IN a chain reaction to being cooped up indoors during lockdown, Britain has experienced a cycling boom with bike sales rocketing by 60 per cent in recent weeks.
But as Europe slowly reopens for tourism could the nation’s favourite new hobby influence our choice of holiday this summer?
The government’s “air bridge” list of 15 countries we can visit from the UK includes cycling haven Belgium — reached easily by Eurostar if planes still don’t appeal.
An hour from the capital city of Brussels you’ll find Limburg and 2,000km of car-free cycle trails.
But these aren’t your average cycle trails. In this stunning Belgian province — beautifully flat for cycling — you can hop on your bike and circle the top tiers of trees feeling like ET or zip through the middle of a huge glassy pond without getting wet.
The cycle path called Cycling Through Water is three metres wide, 1.5 metres deep and over 200 metres long.
It cuts through a body of water in a 550-hectare nature reserve in the beautiful De Wijers area near Bokrijk, part of a unique wetland of 1001 ponds.
It’s part optical illusion, part bike path — only your head can be seen gliding above the water level of a pond that’s home to kingfishers, surfacing fish and families of swans.
This unique path was built in 2016 and is a popular spot for tourists and locals wanting to take in fresh air and views of the breathtaking surrounding landscapes.
A botanical garden with one of Belgium’s largest plant collections, a children’s playground and an open-air museum with historical buildings can also be accessed from this path.
“Cyclists can connect with the splendid natural beauty of Limburg in a unique way.
"I love to watch the floating heads glide by over the surface of the water,” says chairman of Visit Limburg Igor Philtjens, who is the mastermind behind this cycle network.
Nowhere else can you cycle between rolling hills and vast sandy plains in the north all in one day and without leaving the tracks or getting off your bike.
The trail is so long it would reach from Belgium to the South of France and back again.
A second cycling experience called Cycling Through The Trees opened in June last year.
This is a 700-metre path that coils upwards from ground level and loops towards the canopy of towering pine trees until you are at the top cycling 10 metres high.
Igor says: “As you get higher you grow with the trees – like a climbing squirrel – and feel part of the forest. You can smell, hear and feel the forest.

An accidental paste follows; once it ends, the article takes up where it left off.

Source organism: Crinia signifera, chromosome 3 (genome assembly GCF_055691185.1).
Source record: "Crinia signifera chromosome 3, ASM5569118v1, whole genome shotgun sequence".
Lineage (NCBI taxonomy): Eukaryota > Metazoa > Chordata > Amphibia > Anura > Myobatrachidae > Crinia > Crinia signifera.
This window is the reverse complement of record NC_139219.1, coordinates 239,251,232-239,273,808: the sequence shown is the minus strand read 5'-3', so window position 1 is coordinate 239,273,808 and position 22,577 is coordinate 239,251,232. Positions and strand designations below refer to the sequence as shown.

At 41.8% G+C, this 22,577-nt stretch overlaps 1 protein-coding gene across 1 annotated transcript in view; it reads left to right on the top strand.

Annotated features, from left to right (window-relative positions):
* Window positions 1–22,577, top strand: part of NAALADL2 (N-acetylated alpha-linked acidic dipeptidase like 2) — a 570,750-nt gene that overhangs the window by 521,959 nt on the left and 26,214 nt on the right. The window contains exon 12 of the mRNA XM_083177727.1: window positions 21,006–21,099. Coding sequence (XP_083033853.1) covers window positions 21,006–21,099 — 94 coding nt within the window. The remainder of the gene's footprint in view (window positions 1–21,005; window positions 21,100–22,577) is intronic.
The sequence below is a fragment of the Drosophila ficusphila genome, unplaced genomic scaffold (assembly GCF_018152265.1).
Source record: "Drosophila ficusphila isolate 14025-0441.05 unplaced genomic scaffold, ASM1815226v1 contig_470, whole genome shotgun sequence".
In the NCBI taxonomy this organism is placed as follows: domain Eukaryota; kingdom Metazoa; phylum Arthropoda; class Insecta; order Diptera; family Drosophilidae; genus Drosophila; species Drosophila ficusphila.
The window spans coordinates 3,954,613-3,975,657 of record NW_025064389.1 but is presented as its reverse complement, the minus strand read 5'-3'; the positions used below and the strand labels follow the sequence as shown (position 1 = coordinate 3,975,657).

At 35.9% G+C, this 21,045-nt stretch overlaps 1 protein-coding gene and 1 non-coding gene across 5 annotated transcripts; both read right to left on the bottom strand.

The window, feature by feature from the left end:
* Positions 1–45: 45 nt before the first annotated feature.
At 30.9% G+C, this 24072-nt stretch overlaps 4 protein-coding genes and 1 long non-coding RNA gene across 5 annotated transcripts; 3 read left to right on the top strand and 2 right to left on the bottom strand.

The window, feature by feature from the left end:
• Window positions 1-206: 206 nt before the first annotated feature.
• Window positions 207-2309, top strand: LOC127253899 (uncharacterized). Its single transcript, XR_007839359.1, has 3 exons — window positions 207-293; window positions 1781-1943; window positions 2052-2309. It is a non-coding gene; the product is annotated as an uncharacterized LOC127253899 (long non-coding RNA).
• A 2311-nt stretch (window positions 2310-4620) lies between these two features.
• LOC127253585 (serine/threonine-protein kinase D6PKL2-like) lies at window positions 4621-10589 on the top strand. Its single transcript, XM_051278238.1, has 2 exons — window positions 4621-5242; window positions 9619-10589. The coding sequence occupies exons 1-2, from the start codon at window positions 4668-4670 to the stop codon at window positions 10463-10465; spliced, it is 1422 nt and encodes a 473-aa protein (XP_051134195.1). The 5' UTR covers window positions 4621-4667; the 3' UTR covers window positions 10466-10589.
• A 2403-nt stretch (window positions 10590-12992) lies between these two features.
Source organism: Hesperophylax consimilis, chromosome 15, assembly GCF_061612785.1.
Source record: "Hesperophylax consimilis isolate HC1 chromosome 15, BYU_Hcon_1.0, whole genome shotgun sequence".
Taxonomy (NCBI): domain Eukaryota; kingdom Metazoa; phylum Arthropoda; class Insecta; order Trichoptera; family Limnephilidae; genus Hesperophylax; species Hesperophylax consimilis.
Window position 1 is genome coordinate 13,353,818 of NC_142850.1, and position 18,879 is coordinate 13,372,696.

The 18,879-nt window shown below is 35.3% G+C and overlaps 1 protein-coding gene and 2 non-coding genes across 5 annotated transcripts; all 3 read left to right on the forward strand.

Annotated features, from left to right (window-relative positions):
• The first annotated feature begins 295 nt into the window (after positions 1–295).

"Cycling here always gives me a wonderful sense of peaceful freedom and it’s a great way to clear my head.”
Both experiences were designed to be built in harmony with the elements — water, air and earth (no fire!) — allowing cyclists to interact with the landscapes.
And both are watertight on safety. Wide paths and one-way systems create an easy flow of cyclists even on the busiest of days — making it the perfect post-pandemic escape.
Igor says: “After a long period of lockdown, people need open-air experiences and Limburg is the ideal place for making up lost quality time outdoors enjoying nature.”
Each trail is signposted, with cyclists able to map out their route beforehand or on the go and switch easily between paths.
There are 12 bike hire centres across Limburg and prices start at 10 euros a day and 25 for an electric bike.
Just north of Cycling Through The Trees in a peaceful country setting outside of town is Le Refuge B&B.
A quiet space to relax between rides, the large house boasts spacious rooms and well maintained grounds.
GETTING THERE: Trains from London to Limburg via Brussels are from £97.90 one way. See trainline.com.
STAYING THERE: One night’s B&B at Le Refuge B&B is from £48.50pp based on two sharing. See lerefugekiewit.be.
MORE INFO: See visitlimburg.be
So it turns out Britain was not alone in its bike boom. Limburg’s cycle routes remained open during lockdown and saw a 72 percent increase in cyclists during this time.
Two new experiences — Cycling Underground and Cycling Through Heathland — are currently under construction in the area and due to open in early 2021.
Igor says: “The large majority of our guests come from around Belgium, but of course everyone is more than welcome here in Limburg!”
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